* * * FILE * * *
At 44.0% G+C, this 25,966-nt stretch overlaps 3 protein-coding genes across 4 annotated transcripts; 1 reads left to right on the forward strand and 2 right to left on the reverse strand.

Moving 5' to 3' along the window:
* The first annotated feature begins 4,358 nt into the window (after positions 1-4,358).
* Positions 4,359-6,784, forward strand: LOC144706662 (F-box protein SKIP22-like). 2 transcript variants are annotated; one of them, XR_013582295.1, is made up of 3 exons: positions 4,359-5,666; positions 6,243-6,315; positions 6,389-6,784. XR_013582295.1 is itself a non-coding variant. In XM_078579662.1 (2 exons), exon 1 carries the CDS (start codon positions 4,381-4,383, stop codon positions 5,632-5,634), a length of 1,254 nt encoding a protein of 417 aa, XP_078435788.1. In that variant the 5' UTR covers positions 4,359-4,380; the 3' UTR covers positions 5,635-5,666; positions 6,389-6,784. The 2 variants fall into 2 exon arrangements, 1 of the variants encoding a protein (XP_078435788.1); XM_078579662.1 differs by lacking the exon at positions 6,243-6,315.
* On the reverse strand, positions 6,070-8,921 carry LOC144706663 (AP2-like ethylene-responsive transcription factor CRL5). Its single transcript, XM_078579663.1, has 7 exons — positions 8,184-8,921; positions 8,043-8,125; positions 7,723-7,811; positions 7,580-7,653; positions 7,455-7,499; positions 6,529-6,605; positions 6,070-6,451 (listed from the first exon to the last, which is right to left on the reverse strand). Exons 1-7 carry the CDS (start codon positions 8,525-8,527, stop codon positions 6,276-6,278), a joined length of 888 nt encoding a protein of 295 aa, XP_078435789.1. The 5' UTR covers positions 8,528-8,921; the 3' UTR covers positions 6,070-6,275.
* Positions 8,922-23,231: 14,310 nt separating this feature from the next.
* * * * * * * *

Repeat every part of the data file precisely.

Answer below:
At 44.0% G+C, this 25,966-nt stretch overlaps 3 protein-coding genes across 4 annotated transcripts; 1 reads left to right on the forward strand and 2 right to left on the reverse strand.

Moving 5' to 3' along the window:
* The first annotated feature begins 4,358 nt into the window (after positions 1-4,358).
* Positions 4,359-6,784, forward strand: LOC144706662 (F-box protein SKIP22-like). 2 transcript variants are annotated; one of them, XR_013582295.1, is made up of 3 exons: positions 4,359-5,666; positions 6,243-6,315; positions 6,389-6,784. XR_013582295.1 is itself a non-coding variant. In XM_078579662.1 (2 exons), exon 1 carries the CDS (start codon positions 4,381-4,383, stop codon positions 5,632-5,634), a length of 1,254 nt encoding a protein of 417 aa, XP_078435788.1. In that variant the 5' UTR covers positions 4,359-4,380; the 3' UTR covers positions 5,635-5,666; positions 6,389-6,784. The 2 variants fall into 2 exon arrangements, 1 of the variants encoding a protein (XP_078435788.1); XM_078579662.1 differs by lacking the exon at positions 6,243-6,315.
* On the reverse strand, positions 6,070-8,921 carry LOC144706663 (AP2-like ethylene-responsive transcription factor CRL5). Its single transcript, XM_078579663.1, has 7 exons — positions 8,184-8,921; positions 8,043-8,125; positions 7,723-7,811; positions 7,580-7,653; positions 7,455-7,499; positions 6,529-6,605; positions 6,070-6,451 (listed from the first exon to the last, which is right to left on the reverse strand). Exons 1-7 carry the CDS (start codon positions 8,525-8,527, stop codon positions 6,276-6,278), a joined length of 888 nt encoding a protein of 295 aa, XP_078435789.1. The 5' UTR covers positions 8,528-8,921; the 3' UTR covers positions 6,070-6,275.
* Positions 8,922-23,231: 14,310 nt separating this feature from the next.